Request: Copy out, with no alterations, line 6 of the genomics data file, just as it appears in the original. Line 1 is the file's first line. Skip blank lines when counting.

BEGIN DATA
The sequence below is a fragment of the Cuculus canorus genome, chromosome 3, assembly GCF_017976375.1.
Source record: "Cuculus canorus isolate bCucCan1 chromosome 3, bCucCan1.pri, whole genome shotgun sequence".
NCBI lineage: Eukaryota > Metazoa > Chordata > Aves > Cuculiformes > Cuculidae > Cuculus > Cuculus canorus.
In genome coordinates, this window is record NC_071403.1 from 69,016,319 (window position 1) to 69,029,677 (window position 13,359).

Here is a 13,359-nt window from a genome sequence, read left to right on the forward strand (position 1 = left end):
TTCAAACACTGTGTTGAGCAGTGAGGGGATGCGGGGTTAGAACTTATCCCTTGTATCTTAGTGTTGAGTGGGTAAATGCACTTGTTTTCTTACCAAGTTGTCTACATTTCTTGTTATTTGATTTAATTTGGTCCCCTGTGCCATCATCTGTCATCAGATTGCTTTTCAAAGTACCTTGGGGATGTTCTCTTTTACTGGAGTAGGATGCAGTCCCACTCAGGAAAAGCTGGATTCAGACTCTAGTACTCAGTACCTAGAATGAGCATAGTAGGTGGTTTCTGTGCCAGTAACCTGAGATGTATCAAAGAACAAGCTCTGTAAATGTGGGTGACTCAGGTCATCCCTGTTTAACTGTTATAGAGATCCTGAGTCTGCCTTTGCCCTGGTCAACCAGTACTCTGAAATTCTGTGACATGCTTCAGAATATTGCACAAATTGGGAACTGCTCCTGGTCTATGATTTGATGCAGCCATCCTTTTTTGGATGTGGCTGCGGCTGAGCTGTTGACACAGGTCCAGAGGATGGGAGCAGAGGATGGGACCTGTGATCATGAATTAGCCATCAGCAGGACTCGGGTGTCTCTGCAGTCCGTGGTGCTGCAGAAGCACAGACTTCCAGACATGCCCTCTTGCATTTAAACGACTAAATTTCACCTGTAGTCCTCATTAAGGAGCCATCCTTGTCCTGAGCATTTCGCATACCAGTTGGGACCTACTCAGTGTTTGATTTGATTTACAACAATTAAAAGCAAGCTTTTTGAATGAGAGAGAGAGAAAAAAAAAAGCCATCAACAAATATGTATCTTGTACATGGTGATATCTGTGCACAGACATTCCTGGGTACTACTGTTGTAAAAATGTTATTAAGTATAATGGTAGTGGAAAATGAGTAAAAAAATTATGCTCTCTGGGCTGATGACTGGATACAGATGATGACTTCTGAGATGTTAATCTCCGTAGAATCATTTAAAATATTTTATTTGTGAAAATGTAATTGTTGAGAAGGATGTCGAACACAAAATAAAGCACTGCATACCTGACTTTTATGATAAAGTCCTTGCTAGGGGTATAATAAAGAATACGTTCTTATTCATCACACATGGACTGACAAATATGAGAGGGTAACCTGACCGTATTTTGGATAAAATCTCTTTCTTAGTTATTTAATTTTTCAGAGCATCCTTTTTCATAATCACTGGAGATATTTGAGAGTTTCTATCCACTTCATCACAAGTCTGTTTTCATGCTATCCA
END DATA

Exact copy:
TTCAAACACTGTGTTGAGCAGTGAGGGGATGCGGGGTTAGAACTTATCCCTTGTATCTTAGTGTTGAGTGGGTAAATGCACTTGTTTTCTTACCAAGTTGTCTACATTTCTTGTTATTTGATTTAATTTGGTCCCCTGTGCCATCATCTGTCATCAGATTGCTTTTCAAAGTACCTTGGGGATGTTCTCTTTTACTGGAGTAGGATGCAGTCCCACTCAGGAAAAGCTGGATTCAGACTCTAGTACTCAGTACCTAGAATGAGCATAGTAGGTGGTTTCTGTGCCAGTAACCTGAGATGTATCAAAGAACAAGCTCTGTAAATGTGGGTGACTCAGGTCATCCCTGTTTAACTGTTATAGAGATCCTGAGTCTGCCTTTGCCCTGGTCAACCAGTACTCTGAAATTCTGTGACATGCTTCAGAATATTGCACAAATTGGGAACTGCTCCTGGTCTATGATTTGATGCAGCCATCCTTTTTTGGATGTGGCTGCGGCTGAGCTGTTGACACAGGTCCAGAGGATGGGAGCAGAGGATGGGACCTGTGATCATGAATTAGCCATCAGCAGGACTCGGGTGTCTCTGCAGTCCGTGGTGCTGCAGAAGCACAGACTTCCAGACATGCCCTCTTGCATTTAAACGACTAAATTTCACCTGTAGTCCTCATTAAGGAGCCATCCTTGTCCTGAGCATTTCGCATACCAGTTGGGACCTACTCAGTGTTTGATTTGATTTACAACAATTAAAAGCAAGCTTTTTGAATGAGAGAGAGAGAAAAAAAAAAGCCATCAACAAATATGTATCTTGTACATGGTGATATCTGTGCACAGACATTCCTGGGTACTACTGTTGTAAAAATGTTATTAAGTATAATGGTAGTGGAAAATGAGTAAAAAAATTATGCTCTCTGGGCTGATGACTGGATACAGATGATGACTTCTGAGATGTTAATCTCCGTAGAATCATTTAAAATATTTTATTTGTGAAAATGTAATTGTTGAGAAGGATGTCGAACACAAAATAAAGCACTGCATACCTGACTTTTATGATAAAGTCCTTGCTAGGGGTATAATAAAGAATACGTTCTTATTCATCACACATGGACTGACAAATATGAGAGGGTAACCTGACCGTATTTTGGATAAAATCTCTTTCTTAGTTATTTAATTTTTCAGAGCATCCTTTTTCATAATCACTGGAGATATTTGAGAGTTTCTATCCACTTCATCACAAGTCTGTTTTCATGCTATCCA